Our newly formed Customer Advisory Board convened in Napa, Calif. for a Winter Summit this February. Keeping with the Board's mission to promote and improve Avatier's products and services through customer guidance and feedback from the user community, the first meeting led us to a new level of granularity in accessing Avatier Identity Management Software Suite (AIMS). You can read more about this feature in Tech Tips.
Two presentations kicked off the Summit: Salesforce.com's Tim Stanley discussed the history and importance of innovation in the workplace and KuppingerCole Analyst David Kearns provided his perspective on tackling today's IAM challenges. The Board comprises 10 customers and non-customers from a variety of industries. Over the course of the Summit, they were given the opportunity to use iPads provided by Avatier to participate in real-time interactive sessions, sharing their insights and opinions about Avatier's current products and services as well as the company's roadmap.
The feedback was extremely helpful, and it is obvious that the Customer Advisory Board will provide valuable insight to help the company develop unique and revolutionary changes in the market.
When I started the company 16 years ago, I was determined to bring disruptive change to the IAM market. Too many companies were delivering products that had slight improvements — sometimes no real improvements at all. No one was trying to build a better mousetrap, only looking at ways to make it more complicated. I wanted a company and a set of products and core services that would simplify the industry in innovative ways. So we questioned, we learned and we imagined. This is more than a philosophy for me. It's a passion.
I've become a student of innovation, constantly reviewing what the most successful innovators have done to create disruptive change in their industries. You can see this in Avatier products, as well as in our vision for unique solutions to the problems that plague you. I recently read a book that I highly recommend to all of you: The Innovator's DNA. It's a great read because it provides examples of how some of the best innovators achieved their success. More importantly, it presents a roadmap for how we all can be more innovative.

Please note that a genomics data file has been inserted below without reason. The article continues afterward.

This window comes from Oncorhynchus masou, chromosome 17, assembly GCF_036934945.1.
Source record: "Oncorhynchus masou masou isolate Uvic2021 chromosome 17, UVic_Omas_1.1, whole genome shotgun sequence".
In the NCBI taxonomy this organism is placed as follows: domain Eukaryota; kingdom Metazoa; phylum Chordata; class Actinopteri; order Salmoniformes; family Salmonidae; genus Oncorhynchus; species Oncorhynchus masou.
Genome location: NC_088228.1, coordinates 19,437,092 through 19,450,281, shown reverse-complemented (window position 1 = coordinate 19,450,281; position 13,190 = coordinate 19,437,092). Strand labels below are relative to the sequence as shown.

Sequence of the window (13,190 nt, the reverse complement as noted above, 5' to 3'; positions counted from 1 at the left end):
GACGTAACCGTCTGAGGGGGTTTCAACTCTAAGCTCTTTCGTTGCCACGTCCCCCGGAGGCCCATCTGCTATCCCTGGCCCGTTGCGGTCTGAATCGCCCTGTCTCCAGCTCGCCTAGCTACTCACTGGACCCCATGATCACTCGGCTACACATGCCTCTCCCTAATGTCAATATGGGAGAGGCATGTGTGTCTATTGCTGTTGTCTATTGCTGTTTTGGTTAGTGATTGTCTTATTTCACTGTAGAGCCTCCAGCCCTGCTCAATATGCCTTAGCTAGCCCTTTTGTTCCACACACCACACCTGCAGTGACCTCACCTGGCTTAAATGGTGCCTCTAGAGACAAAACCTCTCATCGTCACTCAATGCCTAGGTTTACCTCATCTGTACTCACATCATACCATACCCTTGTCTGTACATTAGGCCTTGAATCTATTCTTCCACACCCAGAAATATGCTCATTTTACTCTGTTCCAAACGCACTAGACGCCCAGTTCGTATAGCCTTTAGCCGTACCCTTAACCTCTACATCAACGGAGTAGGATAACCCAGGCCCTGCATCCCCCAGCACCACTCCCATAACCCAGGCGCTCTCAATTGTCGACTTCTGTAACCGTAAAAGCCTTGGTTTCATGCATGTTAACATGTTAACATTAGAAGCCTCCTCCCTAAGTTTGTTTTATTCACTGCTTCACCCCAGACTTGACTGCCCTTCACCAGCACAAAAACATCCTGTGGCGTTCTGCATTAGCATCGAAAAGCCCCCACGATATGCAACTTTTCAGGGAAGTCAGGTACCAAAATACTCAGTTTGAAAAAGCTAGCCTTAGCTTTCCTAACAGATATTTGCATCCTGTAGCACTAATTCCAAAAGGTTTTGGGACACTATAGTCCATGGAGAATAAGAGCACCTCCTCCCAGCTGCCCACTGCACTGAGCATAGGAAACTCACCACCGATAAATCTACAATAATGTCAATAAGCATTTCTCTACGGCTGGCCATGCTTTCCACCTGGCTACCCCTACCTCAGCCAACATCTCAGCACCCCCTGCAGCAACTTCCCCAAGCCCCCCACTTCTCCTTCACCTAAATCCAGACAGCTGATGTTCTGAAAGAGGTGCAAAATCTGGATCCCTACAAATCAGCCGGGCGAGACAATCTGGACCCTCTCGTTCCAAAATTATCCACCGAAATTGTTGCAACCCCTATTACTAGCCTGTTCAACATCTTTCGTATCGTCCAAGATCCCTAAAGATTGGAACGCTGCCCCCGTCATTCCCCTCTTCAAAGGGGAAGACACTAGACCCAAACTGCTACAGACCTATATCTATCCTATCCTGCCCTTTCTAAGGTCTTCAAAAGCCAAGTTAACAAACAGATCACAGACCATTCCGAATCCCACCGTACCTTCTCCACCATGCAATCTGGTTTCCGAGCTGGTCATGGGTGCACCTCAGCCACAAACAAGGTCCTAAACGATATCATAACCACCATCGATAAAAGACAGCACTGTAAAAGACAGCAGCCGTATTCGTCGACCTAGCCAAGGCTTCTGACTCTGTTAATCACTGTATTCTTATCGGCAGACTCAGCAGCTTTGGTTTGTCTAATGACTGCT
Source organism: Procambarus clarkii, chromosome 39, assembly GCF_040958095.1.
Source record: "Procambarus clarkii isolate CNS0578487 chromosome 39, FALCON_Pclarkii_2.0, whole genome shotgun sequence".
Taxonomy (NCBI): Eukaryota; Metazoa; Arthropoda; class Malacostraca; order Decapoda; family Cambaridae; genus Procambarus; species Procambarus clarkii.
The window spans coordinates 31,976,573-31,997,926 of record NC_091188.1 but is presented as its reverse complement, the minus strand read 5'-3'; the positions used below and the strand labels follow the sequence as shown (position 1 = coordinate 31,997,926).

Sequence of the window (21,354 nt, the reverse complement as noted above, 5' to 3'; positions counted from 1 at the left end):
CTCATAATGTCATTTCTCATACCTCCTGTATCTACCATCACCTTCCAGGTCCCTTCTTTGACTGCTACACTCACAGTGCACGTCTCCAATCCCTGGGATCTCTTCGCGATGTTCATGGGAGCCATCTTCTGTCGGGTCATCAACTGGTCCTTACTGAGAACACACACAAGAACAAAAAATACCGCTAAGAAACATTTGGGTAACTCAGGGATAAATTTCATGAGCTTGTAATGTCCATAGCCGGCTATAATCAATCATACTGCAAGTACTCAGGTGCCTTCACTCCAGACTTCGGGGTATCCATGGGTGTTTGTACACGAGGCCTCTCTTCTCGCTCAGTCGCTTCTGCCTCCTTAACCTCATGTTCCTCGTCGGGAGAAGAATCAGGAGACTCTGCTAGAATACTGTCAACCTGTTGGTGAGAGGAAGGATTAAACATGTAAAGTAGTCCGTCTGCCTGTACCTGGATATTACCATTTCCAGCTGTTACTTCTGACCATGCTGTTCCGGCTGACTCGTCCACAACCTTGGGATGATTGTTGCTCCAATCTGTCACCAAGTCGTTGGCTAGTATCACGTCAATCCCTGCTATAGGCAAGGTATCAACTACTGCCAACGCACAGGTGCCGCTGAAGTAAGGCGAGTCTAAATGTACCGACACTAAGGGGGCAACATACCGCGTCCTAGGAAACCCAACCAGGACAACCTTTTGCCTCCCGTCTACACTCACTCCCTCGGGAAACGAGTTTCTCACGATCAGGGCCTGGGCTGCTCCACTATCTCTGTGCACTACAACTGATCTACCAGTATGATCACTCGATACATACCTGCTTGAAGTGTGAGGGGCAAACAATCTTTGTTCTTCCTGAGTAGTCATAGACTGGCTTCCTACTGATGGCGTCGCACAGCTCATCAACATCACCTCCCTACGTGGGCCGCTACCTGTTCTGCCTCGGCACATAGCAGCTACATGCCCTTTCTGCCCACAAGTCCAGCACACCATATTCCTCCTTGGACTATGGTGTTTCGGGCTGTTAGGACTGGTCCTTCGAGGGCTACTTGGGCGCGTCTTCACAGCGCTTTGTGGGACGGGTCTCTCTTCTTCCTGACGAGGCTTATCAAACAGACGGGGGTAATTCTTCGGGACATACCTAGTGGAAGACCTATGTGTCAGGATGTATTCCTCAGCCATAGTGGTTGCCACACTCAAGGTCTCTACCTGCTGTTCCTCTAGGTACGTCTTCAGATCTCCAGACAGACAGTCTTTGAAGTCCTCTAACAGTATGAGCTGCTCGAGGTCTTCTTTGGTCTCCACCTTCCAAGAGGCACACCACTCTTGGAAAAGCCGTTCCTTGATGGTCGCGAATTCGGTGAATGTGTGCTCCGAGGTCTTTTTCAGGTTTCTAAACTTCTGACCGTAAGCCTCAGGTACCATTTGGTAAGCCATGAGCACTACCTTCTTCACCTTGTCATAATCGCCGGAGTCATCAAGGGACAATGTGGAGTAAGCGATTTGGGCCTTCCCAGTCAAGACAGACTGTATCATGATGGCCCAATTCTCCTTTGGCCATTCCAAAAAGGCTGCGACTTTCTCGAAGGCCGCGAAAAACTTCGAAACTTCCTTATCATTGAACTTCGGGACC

It was obvious from our Winter Customer Advisory Board Summit that many of you want us to continue to look at IAM in new ways — to not only push the envelope, but reinvent the envelope. I'm interested in hearing more about the challenges you face. Questioning is one of the five pillars of innovation, according to The Innovator's DNA (I'll share the remaining four in upcoming Viewpoints); your answers will help us discover new insights, possibilities and opportunities to drive innovation in this industry. You can reach me at firstname.lastname@example.org.
As always, it's my goal to develop new solutions for the industry that you could never have imagined. Like I said, it's my passion, and it's one of Avatier's core values. I know you're going to love the results.
By default, AIMS secures access to its configuration UI by using an Access Control List (ACL) on the /aims/config directory. Unfortunately, according to the Customer Advisory Board, anyone who is a member of a group associated with the ACL on that directory has complete access to the configuration of all AIMS product modules.
In the latest release of AIMS 9.0, the AIMS system administrator now has the ability to apply granular access control to all pages of the configuration UI, making different product modules, and even individual pages within those modules, visible to a select group of users.
Configuring granular access control is a three-step process. First, create groups in Active Directory for each page of the configuration UI you wish to be viewable by only a select group of users. Second, add those users to these groups, and finally, enable granular access control in the AIMS configuration. Granular Access Control even supports nested groups for additional flexibility.
To enable Granular Access Control:
Now, access the AIMS configuration screens as a user in one of the access control groups you specified in the Access Control settings, and only the items you are allowed to see are displayed.